May 2009: Save Guwahati Build Guwahati, a Guwahati based NGO has made an appeal to the Kamrup (Metro) District authorities to take stringent measures immediately to bring an end to all illegal constructions in the lake area.

June 2009: The student organisation, All Assam Students Union (AASU) along with the residents had staged a protest demonstration and highlighted the threats faced by the wetland.

January 2011: Forest department has banned fishing in the freshwater lake in a bid to preserve the wetland ecosystem.

A huge community of more than 820 families from Keotpara in Azara depend on the lake for its livelihood, especially during the occasion of Magh Bihu. Nine villages have urged the forest department to allow them to fish during the festival as it's a ritual.

S.K. bera, Swati dixit,
S. K. Basumatary
Birbal Sahni Institute of Palaeobotany
53, University Road
Lucknow 226 007

Rajib Gogoi
Botanical Survey of India,
Shillong 793 003

Dr. Achintya Bezbaruah
Assistant Professor of Civil Engineering, North Dakota State
University, Fargo, ND 58105, USA.
Telephone: 701-231-7461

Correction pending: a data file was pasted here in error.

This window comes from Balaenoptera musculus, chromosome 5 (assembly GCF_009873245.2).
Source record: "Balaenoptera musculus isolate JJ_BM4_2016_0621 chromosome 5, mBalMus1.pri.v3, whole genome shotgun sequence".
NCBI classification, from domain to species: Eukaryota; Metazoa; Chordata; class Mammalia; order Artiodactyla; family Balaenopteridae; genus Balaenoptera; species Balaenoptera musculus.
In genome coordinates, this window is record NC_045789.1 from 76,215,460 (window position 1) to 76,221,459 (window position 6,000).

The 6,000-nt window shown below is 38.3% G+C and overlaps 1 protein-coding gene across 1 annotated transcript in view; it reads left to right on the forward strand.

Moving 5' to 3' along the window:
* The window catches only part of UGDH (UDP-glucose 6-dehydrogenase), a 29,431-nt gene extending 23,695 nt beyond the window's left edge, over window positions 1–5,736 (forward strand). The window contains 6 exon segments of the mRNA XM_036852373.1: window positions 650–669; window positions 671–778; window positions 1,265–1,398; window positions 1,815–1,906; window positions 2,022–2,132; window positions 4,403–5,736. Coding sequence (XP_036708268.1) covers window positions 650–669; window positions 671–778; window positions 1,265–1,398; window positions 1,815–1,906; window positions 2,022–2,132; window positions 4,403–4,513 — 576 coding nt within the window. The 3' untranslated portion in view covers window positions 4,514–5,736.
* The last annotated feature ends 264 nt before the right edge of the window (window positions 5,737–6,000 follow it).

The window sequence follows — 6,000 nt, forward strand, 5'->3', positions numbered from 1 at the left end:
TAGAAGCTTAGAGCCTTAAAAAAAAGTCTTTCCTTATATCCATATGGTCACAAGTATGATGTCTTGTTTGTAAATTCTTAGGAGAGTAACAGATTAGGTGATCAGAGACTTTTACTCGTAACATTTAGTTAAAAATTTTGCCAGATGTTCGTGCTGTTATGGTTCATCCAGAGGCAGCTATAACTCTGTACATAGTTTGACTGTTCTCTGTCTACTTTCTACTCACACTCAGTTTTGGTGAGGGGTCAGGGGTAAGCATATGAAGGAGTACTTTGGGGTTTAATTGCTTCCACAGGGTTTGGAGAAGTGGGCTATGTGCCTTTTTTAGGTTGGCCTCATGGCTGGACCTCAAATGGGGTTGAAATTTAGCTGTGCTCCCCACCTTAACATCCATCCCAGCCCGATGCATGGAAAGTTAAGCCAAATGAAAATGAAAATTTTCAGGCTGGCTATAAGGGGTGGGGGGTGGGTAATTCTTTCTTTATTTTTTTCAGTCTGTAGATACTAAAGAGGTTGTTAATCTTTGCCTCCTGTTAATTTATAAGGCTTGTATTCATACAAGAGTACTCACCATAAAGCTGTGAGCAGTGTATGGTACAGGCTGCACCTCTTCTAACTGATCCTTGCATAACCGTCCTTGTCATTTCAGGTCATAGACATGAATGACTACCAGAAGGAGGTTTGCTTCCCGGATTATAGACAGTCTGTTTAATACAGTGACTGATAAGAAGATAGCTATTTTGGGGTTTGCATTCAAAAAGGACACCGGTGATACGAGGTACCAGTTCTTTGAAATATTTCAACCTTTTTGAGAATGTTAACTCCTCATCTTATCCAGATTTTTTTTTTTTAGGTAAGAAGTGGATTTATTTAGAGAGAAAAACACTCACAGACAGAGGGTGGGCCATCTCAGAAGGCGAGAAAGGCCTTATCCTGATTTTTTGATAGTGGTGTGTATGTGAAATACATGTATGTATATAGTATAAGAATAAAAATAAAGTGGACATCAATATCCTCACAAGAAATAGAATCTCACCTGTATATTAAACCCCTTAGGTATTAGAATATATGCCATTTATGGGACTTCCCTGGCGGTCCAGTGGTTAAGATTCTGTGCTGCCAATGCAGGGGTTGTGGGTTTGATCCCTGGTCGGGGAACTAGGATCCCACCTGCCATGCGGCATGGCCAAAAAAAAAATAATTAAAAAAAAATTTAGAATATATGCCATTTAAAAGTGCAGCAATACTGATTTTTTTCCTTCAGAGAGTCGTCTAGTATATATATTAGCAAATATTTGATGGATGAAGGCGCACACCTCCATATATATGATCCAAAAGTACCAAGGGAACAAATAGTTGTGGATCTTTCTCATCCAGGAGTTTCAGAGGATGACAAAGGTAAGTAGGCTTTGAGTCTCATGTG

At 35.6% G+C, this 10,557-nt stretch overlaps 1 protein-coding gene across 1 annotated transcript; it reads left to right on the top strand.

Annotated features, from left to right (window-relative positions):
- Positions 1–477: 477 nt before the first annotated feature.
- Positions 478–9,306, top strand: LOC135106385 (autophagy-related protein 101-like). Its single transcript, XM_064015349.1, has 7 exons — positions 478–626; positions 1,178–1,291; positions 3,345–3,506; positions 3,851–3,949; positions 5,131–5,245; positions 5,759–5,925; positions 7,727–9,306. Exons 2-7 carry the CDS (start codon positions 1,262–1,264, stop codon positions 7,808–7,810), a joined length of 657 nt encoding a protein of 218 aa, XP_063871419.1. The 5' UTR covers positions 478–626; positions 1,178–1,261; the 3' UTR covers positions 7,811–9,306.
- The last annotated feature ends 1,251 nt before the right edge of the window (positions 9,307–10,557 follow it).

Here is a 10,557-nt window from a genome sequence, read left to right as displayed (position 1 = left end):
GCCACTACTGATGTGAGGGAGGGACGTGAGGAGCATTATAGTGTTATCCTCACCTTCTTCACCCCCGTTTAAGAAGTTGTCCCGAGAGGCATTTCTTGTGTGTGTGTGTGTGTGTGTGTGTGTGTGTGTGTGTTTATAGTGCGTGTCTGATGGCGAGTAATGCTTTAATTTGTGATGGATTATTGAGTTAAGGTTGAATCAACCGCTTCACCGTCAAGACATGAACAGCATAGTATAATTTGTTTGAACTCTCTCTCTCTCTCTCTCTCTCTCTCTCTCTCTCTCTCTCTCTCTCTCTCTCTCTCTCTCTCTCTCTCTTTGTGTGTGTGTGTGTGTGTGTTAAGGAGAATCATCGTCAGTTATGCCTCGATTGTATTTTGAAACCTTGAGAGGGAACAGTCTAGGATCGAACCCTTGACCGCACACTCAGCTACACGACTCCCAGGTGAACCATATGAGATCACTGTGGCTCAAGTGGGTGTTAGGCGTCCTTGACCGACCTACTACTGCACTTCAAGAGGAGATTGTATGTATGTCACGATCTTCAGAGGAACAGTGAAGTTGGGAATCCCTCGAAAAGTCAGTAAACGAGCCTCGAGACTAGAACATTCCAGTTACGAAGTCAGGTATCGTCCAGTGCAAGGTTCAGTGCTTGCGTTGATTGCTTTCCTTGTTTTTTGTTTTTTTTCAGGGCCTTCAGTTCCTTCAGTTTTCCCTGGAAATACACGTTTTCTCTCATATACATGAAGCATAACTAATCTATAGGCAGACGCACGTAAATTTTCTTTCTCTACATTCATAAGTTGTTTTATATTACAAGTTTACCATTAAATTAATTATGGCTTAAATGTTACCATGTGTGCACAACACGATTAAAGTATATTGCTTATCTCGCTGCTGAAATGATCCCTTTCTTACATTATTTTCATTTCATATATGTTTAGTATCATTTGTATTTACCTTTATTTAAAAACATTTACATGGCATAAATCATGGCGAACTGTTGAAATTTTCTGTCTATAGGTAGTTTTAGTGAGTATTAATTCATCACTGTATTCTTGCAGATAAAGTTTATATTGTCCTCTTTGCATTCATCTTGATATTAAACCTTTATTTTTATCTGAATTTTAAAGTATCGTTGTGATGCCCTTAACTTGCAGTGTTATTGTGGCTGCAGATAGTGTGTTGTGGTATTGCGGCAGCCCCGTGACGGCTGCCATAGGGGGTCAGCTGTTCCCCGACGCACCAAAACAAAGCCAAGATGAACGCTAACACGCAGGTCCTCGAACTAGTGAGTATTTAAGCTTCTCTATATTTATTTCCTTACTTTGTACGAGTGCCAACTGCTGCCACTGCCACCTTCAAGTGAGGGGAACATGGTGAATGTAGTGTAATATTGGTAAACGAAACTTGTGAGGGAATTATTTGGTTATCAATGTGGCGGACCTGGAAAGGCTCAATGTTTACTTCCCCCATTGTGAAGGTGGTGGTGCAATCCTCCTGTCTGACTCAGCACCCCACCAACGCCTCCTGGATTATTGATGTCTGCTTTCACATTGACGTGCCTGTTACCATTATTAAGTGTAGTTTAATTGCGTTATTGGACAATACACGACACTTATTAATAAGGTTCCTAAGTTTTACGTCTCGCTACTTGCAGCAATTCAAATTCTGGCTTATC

Fax: 701-231-6185.

  Pradip Sharma
Department of Geography
Cotton College
Panbazar Guwahati - 781001.
Assam, India.
Telephone: 0361-2608074, 0361-2510667

Dr. Prasanta Saikia
(Deepar Beel Ramsar Site Conservation Community)
Department of Zoology
Guwahati University
Guwahati-781014, India

50, Samanwoy Path
Survey, P.O. Beltola
Guwahati -781028
Telephone: +91-361-2230250
Fax: +91-361-2228418

Dr. Bibhab Talukdar

26 'Surujmukh'
P O Silpukhuri
Guwahati -781003
Telephone: +91-361-546353

Contact :
Mr. Moloy Barua
Government Department

Assam Science Technology and Environment Council
Bigyan Bhawan
Near IDBI Building
G.S. Road,
Assam, India
Telephone: +91 361 - 2461240/ 2464618/ 2464619/ 2464621
Fax: +91 - 361 - 2461217